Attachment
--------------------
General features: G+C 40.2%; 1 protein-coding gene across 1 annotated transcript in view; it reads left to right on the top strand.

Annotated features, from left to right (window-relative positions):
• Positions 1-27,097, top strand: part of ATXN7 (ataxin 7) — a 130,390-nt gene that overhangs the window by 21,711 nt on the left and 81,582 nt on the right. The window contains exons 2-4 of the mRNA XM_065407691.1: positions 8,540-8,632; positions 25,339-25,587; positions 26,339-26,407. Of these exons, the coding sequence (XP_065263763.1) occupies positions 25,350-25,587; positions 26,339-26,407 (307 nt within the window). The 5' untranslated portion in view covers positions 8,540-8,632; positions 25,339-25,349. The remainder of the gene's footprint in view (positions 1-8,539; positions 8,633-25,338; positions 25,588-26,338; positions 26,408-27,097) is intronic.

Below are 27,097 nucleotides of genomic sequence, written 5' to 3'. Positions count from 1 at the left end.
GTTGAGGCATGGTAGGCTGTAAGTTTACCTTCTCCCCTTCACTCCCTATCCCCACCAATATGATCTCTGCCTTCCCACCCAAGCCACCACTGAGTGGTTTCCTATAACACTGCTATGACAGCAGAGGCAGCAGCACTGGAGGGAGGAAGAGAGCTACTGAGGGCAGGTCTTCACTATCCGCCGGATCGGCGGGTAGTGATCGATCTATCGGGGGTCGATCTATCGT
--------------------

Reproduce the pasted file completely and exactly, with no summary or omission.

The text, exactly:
General features: G+C 40.2%; 1 protein-coding gene across 1 annotated transcript in view; it reads left to right on the top strand.

Annotated features, from left to right (window-relative positions):
• Positions 1-27,097, top strand: part of ATXN7 (ataxin 7) — a 130,390-nt gene that overhangs the window by 21,711 nt on the left and 81,582 nt on the right. The window contains exons 2-4 of the mRNA XM_065407691.1: positions 8,540-8,632; positions 25,339-25,587; positions 26,339-26,407. Of these exons, the coding sequence (XP_065263763.1) occupies positions 25,350-25,587; positions 26,339-26,407 (307 nt within the window). The 5' untranslated portion in view covers positions 8,540-8,632; positions 25,339-25,349. The remainder of the gene's footprint in view (positions 1-8,539; positions 8,633-25,338; positions 25,588-26,338; positions 26,408-27,097) is intronic.

Below are 27,097 nucleotides of genomic sequence, written 5' to 3'. Positions count from 1 at the left end.
GTTGAGGCATGGTAGGCTGTAAGTTTACCTTCTCCCCTTCACTCCCTATCCCCACCAATATGATCTCTGCCTTCCCACCCAAGCCACCACTGAGTGGTTTCCTATAACACTGCTATGACAGCAGAGGCAGCAGCACTGGAGGGAGGAAGAGAGCTACTGAGGGCAGGTCTTCACTATCCGCCGGATCGGCGGGTAGTGATCGATCTATCGGGGGTCGATCTATCGT